- Convinced that the death penalty undermines human dignity and can amount to cruel,inhuman and degrading treatment or punishment;

- Noting that there is no convincing evidence that the death penalty deters criminal behaviour any more effectively than other punishments;

- Recalling that where the death penalty is retained at all, it should only be imposed for the “most serious crimes”, and after a fair trial has been granted to the accused;

- Mindful that the death penalty creates additional victims – the family members of those who have been executed – who are often forgotten, marginalised or stigmatised by society;

- Mindful that the essential aim of the penitentiary system should be the “reformation and social rehabilitation” of prisoners;

And the ninth recommendation of the Declaration says:

In recognition of the suffering of victims of violent crime and their loved ones, call upon states to:

a. ensure that all victims be treated with dignity, respect and equality throughout the criminal process, regardless of their beliefs about or position on the issue of the death penalty;

b. establish a victims’ compensation fund where there is none;

c. address the rights of victims to reconciliation or mitigation with the offender where appropriate, and provide any other psycho-social support.

We were interested to see that an Inter-Press Service article earlier this week focused specifically on the Declaration's urging of the Arab League and the African Commission on Human and People's Rights to consider developing regional protocols on the abolition of the death penalty. The Inter-Press Service article also quotes the portion of the Declaration that refers to families of the executed.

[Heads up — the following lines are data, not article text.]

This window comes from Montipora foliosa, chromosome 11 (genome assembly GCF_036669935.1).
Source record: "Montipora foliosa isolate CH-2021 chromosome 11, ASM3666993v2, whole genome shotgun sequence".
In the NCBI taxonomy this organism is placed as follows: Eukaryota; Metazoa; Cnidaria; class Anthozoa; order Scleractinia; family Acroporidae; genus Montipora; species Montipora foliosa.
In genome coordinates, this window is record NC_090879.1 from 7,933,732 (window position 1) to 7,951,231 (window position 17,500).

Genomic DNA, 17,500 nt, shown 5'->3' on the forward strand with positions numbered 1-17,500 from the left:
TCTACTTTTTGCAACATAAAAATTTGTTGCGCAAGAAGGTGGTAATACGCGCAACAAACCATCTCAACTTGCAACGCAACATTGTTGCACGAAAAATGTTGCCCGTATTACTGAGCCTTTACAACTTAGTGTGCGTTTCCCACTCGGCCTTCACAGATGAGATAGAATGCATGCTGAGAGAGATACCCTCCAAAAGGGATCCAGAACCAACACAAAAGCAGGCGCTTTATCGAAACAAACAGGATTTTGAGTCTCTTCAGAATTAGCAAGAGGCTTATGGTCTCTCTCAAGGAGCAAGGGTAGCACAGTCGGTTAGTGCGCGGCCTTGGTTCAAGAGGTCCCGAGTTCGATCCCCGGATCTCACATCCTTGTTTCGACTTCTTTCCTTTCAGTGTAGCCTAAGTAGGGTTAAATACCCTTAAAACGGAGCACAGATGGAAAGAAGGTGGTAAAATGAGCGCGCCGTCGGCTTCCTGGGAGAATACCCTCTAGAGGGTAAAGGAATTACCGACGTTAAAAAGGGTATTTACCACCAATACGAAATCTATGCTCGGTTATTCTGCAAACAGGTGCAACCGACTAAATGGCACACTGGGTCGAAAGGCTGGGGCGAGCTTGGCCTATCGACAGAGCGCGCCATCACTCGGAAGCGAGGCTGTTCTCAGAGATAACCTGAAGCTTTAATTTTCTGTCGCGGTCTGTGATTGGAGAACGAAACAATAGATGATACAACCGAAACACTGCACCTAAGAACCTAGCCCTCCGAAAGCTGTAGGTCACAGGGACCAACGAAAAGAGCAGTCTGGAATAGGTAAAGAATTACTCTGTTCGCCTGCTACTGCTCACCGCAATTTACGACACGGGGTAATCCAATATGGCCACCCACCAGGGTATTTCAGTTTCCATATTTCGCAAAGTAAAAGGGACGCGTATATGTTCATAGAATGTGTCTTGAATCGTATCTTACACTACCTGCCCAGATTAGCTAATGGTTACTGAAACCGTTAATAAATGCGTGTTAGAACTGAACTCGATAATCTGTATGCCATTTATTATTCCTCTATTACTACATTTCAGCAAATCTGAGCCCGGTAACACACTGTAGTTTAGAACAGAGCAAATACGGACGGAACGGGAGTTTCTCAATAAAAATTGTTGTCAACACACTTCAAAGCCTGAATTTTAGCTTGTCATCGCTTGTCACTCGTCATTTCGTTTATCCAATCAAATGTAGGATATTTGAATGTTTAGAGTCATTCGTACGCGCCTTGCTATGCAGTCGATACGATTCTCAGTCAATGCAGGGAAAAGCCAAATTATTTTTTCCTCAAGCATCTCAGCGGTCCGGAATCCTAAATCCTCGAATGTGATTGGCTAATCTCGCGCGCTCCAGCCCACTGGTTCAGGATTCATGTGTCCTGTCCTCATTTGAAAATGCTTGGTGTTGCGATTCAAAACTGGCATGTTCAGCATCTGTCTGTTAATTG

Video from South Korea interview

No photos yet from Mongolia, but we've just gotten a link to the short video that Amnesty International made during MVFHR's visit to South Korea last month, in connection with the country's 5,000th day without an execution. In this video, Renny Cushing talks about his father's murder, his opposition to the death penalty, the work of Murder Victims' Families for Human Rights, and why this is a crucial historical moment for South Korea.

Tuesday, October 11, 2011

... and in Uganda

MVFHR members Bill Pelke and Bill Babbitt are traveling in Uganda with The Journey of Hope this week, speaking out against the death penalty at various events. They are there at the invitation of Journey of Hope member Mpagi Edward Edmary, who spent 18 years on Uganda's death row for a crime he did not commit.

The World Coalition Against the Death Penalty reports that there were many events in African countries honoring World Day Against the Death Penalty yesterday: